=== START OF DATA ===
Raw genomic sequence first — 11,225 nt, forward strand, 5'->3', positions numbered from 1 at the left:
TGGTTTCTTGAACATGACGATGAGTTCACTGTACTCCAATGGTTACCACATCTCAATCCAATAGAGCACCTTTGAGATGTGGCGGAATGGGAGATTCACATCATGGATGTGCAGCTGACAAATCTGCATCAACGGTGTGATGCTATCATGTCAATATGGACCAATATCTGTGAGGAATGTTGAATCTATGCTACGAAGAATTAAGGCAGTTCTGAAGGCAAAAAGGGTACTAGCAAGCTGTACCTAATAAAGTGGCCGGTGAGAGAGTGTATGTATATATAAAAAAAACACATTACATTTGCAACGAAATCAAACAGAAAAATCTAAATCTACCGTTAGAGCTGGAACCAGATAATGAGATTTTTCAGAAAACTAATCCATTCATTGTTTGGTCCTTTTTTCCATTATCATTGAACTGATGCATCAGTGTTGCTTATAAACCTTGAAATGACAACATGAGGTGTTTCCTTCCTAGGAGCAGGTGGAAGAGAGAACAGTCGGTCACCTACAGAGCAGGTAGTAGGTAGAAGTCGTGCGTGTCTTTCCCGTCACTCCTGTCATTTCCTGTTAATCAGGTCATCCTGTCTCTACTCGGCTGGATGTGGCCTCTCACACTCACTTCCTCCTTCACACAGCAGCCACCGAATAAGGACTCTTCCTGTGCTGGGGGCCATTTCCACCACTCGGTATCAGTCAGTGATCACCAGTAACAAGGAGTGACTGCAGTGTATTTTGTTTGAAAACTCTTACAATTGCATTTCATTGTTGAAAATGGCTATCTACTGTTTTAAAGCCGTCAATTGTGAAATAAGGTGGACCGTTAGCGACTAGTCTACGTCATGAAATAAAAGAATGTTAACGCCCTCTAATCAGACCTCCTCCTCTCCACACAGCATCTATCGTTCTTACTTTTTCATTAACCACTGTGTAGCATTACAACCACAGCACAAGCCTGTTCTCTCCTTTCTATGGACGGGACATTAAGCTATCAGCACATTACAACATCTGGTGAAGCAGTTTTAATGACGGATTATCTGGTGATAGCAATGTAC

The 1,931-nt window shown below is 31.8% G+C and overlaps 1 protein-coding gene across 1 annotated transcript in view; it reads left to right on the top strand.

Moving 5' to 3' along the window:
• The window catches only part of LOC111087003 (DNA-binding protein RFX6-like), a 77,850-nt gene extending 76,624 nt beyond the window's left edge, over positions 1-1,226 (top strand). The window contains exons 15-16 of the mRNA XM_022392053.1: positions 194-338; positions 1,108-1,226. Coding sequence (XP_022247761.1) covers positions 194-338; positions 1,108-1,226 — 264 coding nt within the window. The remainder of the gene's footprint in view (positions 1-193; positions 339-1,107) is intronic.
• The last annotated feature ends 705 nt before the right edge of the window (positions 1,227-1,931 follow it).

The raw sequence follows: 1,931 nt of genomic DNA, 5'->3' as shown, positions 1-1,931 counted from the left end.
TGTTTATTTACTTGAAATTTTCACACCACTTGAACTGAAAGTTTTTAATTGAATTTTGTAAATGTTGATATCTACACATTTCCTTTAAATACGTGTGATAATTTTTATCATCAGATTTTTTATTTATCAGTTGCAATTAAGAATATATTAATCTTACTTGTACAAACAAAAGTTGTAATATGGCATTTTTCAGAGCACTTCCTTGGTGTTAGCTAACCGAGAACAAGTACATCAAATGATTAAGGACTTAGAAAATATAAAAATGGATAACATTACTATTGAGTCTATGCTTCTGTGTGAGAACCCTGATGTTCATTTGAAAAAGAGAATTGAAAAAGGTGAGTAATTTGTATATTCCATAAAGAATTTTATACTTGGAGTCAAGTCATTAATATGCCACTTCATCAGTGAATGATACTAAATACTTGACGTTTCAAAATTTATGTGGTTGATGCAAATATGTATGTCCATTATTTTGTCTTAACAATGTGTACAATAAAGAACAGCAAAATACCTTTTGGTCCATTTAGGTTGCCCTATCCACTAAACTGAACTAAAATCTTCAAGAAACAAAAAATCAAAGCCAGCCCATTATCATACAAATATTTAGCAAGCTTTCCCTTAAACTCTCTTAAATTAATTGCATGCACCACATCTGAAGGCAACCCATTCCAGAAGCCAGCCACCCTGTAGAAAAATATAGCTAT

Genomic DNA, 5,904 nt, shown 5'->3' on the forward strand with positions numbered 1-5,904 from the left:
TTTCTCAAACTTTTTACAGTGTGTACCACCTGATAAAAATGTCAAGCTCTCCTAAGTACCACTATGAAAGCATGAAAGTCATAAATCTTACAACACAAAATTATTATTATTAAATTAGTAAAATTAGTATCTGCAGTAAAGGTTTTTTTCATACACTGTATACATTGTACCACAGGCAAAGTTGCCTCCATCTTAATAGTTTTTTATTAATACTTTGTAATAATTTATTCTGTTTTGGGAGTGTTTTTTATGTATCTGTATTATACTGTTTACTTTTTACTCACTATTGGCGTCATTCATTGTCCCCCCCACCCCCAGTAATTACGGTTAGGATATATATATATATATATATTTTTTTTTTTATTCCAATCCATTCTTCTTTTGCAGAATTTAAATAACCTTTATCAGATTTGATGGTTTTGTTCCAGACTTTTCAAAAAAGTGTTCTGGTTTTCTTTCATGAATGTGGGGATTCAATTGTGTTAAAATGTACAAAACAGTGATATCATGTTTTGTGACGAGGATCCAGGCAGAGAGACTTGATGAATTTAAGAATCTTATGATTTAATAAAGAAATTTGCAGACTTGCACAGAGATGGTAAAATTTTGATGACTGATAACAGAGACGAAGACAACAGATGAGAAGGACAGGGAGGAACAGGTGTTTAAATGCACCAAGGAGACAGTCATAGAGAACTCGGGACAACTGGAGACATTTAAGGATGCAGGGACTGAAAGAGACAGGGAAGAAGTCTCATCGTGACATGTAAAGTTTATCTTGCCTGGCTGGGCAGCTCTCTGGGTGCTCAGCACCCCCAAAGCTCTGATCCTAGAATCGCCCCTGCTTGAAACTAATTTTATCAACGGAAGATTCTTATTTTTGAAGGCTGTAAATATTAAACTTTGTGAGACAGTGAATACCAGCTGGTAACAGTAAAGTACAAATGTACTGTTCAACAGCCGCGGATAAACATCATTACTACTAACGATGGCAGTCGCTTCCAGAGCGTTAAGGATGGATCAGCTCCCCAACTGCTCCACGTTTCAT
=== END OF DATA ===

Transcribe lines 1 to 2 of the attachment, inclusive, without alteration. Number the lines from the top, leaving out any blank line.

Raw genomic sequence first — 11,225 nt, forward strand, 5'->3', positions numbered from 1 at the left:
TGGTTTCTTGAACATGACGATGAGTTCACTGTACTCCAATGGTTACCACATCTCAATCCAATAGAGCACCTTTGAGATGTGGCGGAATGGGAGATTCACATCATGGATGTGCAGCTGACAAATCTGCATCAACGGTGTGATGCTATCATGTCAATATGGACCAATATCTGTGAGGAATGTTGAATCTATGCTACGAAGAATTAAGGCAGTTCTGAAGGCAAAAAGGGTACTAGCAAGCTGTACCTAATAAAGTGGCCGGTGAGAGAGTGTATGTATATATAAAAAAAACACATTACATTTGCAACGAAATCAAACAGAAAAATCTAAATCTACCGTTAGAGCTGGAACCAGATAATGAGATTTTTCAGAAAACTAATCCATTCATTGTTTGGTCCTTTTTTCCATTATCATTGAACTGATGCATCAGTGTTGCTTATAAACCTTGAAATGACAACATGAGGTGTTTCCTTCCTAGGAGCAGGTGGAAGAGAGAACAGTCGGTCACCTACAGAGCAGGTAGTAGGTAGAAGTCGTGCGTGTCTTTCCCGTCACTCCTGTCATTTCCTGTTAATCAGGTCATCCTGTCTCTACTCGGCTGGATGTGGCCTCTCACACTCACTTCCTCCTTCACACAGCAGCCACCGAATAAGGACTCTTCCTGTGCTGGGGGCCATTTCCACCACTCGGTATCAGTCAGTGATCACCAGTAACAAGGAGTGACTGCAGTGTATTTTGTTTGAAAACTCTTACAATTGCATTTCATTGTTGAAAATGGCTATCTACTGTTTTAAAGCCGTCAATTGTGAAATAAGGTGGACCGTTAGCGACTAGTCTACGTCATGAAATAAAAGAATGTTAACGCCCTCTAATCAGACCTCCTCCTCTCCACACAGCATCTATCGTTCTTACTTTTTCATTAACCACTGTGTAGCATTACAACCACAGCACAAGCCTGTTCTCTCCTTTCTATGGACGGGACATTAAGCTATCAGCACATTACAACATCTGGTGAAGCAGTTTTAATGACGGATTATCTGGTGATAGCAATGTAC